Playing with LeBron 'not my mindset,' Bronny says



CHICAGO — As Bronny James leaned back in his chair and surveyed the swarm of media members that had surrounded him Tuesday night at the NBA draft combine, he acknowledged the extra attention that comes with being the son of Los Angeles Lakers star LeBron James can be “a lot sometimes.”

Yet, the 19-year-old USC guard reiterated that his goal is simply to play in the NBA, not necessarily on the same team as his father.

“I would be happy about getting to the league instead of me thinking about playing with my dad,” Bronny James said. “That’s not my mindset or not at all. I’m just trying to put in the work and see where it takes me from there.”

LeBron James, who at age 39 completed his 21st NBA season in 2023-24, has repeatedly expressed a desire to team with his son before his career ends, even though he said following the end of the Lakers’ season that he “hadn’t given it much thought lately.”

Bronny James did not grant interviews during his freshman season at USC, a decision he said was made by his advisors. Addressing the media Tuesday was one of his first opportunities to state his future goals, and he sought to create some distance between himself and his father.

He also shot down comparisons to lead initiators of offense around the NBA and instead compared his game to players such as the Boston Celtics’ Jrue Holiday and Derrick White or the Sacramento Kings’ Davion Mitchell for the way they influence winning by exceling in their roles.

“Bronny was just a nickname that I was just given when I was younger,” James said. “But everything that follows my dad, people just try to link me with that and all the greatness that he’s achieved. I haven’t done anything yet, so I feel like there needs to be that divide between Bronny and LeBron.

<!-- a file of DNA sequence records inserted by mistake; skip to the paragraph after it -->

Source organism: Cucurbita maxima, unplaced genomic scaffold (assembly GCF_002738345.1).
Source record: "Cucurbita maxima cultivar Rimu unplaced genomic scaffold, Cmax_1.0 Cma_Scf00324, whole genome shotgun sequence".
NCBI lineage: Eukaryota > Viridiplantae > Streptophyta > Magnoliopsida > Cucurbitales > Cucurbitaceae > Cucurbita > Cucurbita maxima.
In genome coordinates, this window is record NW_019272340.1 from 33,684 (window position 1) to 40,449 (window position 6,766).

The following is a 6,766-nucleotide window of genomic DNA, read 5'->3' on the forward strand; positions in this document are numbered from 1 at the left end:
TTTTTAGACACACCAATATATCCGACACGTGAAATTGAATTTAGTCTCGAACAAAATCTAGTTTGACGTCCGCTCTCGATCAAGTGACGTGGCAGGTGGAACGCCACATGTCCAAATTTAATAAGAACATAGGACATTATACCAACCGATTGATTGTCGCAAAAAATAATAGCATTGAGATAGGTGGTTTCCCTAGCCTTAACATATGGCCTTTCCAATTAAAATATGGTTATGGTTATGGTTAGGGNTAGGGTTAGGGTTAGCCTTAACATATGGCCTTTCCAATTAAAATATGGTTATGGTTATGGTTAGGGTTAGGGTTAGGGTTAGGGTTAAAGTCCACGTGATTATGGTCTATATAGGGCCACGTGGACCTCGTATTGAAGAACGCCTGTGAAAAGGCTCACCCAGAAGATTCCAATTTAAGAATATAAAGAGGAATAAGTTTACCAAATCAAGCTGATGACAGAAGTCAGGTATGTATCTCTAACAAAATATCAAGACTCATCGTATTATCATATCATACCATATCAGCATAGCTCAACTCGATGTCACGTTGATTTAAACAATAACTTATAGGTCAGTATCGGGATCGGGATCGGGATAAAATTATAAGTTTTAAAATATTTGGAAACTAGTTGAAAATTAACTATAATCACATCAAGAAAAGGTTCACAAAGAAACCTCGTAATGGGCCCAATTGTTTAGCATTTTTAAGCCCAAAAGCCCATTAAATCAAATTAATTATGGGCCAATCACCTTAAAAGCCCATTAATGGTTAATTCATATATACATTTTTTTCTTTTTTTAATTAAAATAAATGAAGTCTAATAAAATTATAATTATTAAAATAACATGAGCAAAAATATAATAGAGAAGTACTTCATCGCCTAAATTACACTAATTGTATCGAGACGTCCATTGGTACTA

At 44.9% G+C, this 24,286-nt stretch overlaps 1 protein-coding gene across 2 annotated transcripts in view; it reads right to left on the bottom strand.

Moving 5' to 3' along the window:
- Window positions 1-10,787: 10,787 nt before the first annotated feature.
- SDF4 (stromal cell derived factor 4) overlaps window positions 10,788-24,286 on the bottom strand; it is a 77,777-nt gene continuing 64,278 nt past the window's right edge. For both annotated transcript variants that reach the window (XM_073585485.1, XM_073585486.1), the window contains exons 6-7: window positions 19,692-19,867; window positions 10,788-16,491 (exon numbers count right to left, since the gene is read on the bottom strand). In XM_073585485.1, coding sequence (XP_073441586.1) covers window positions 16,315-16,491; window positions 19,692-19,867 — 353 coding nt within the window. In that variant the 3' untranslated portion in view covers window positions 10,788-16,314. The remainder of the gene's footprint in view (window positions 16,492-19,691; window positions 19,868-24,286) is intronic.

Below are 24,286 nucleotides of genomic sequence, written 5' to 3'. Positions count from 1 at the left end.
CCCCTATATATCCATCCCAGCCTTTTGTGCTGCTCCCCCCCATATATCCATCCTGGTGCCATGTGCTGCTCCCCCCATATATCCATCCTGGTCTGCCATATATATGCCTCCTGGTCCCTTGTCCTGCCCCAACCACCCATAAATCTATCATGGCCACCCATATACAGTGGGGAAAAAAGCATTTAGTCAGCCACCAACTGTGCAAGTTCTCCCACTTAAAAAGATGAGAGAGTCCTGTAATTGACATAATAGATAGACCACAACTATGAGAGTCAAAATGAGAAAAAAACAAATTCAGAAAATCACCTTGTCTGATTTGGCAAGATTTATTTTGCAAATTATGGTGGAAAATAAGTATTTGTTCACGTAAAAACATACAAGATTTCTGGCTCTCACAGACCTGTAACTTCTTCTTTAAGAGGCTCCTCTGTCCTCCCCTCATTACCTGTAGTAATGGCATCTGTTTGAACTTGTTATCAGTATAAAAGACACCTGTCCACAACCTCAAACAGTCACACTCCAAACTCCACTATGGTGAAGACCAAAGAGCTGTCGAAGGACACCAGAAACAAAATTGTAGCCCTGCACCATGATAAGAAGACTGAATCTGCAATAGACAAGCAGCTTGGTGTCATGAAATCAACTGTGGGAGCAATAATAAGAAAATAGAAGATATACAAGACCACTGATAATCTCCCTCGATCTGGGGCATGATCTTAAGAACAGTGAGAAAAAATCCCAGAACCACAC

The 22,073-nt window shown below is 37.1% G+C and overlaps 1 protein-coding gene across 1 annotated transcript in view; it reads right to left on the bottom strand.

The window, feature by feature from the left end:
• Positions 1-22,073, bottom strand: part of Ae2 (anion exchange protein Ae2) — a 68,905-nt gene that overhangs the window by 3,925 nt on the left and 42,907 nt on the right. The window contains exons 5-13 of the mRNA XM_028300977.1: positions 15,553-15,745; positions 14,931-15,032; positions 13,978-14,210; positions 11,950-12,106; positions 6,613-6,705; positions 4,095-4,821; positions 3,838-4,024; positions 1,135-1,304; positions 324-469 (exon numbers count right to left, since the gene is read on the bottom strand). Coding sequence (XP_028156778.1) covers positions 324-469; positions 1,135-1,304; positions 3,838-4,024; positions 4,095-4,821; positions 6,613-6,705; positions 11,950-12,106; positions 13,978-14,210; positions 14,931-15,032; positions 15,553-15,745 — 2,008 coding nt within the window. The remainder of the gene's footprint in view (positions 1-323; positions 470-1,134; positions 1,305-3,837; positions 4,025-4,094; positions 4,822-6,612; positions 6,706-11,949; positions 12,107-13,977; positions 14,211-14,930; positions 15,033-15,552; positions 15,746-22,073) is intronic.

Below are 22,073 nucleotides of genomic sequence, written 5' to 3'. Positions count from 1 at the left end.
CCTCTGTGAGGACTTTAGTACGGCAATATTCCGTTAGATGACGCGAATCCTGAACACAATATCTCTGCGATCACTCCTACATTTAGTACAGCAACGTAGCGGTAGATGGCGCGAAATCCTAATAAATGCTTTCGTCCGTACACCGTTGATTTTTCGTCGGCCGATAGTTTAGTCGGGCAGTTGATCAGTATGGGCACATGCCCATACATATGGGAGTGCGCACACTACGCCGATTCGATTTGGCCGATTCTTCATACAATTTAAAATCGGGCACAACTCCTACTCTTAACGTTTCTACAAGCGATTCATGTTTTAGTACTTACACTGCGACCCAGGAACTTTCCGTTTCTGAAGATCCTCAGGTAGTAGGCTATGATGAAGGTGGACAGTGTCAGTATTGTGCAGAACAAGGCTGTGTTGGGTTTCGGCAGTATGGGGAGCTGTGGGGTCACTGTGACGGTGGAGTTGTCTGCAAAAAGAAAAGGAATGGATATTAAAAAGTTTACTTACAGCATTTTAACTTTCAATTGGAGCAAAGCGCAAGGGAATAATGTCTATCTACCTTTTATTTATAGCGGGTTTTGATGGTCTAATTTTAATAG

“Everyone’s heard this before. I just want to have people know my name is Bronny James and not being identified as just LeBron James’ son. I feel like that would great.”

James got a chance to start separating himself at the combine, after being cleared to participate this week by an NBA panel following a cardiac arrest and procedure to repair a congenital heart defect nine months ago.

James participated in a scrimmage with other draft prospects Tuesday, scoring four points (shooting 2-for-8 on field goals) and grabbing four rebounds in 19 minutes. It did not maintain the momentum James had built following a strong showing on the opening night of the combine, which included knocking down 19 of 25 shots from 3 and recording a 40-inch vertical.

“My job is just to play a role and play the right way, make sure I get my teammates involved and stuff like that,” James said. “But again, I was just super grateful for the opportunity to be out there. I felt like I should be out there.”

James used the word “grateful” several times throughout his media session Tuesday, emphasizing that he was appreciative to be on the court considering there was a time after his diagnosis when he was not sure whether he would play again.

“It was a tough time for sure,” James said. “But all this work that I’ve put in, it just really built me into someone that would never give up, and it paid off. I put in the work after that situation, and I’m back to where I want to be.”

James acknowledged the heart issues had an effect on his freshman season at USC when he averaged 4.8 points, 2.8 rebounds and 2.1 assists. Although he has been cleared to play, James said he is still getting over some lingering doubt from the aftermath of the issue.

“I feel like my parents were a big factor of believing in me and giving me the love and affection that I needed at that time,” he said. “I still think about everything that could happen, but I just love the game so much that it just overpowers me.”

James has declared for the June 26-27 draft while maintaining his college eligibility and has until May 29 to decide whether to stay in the draft or return to college, where he has decided to explore the transfer portal.

James said he would take time to weigh his options before making the final decision.

“A lot of thought, a lot of alone time by myself and thinking about where I want to be and where my heart wants me to be,” James said.



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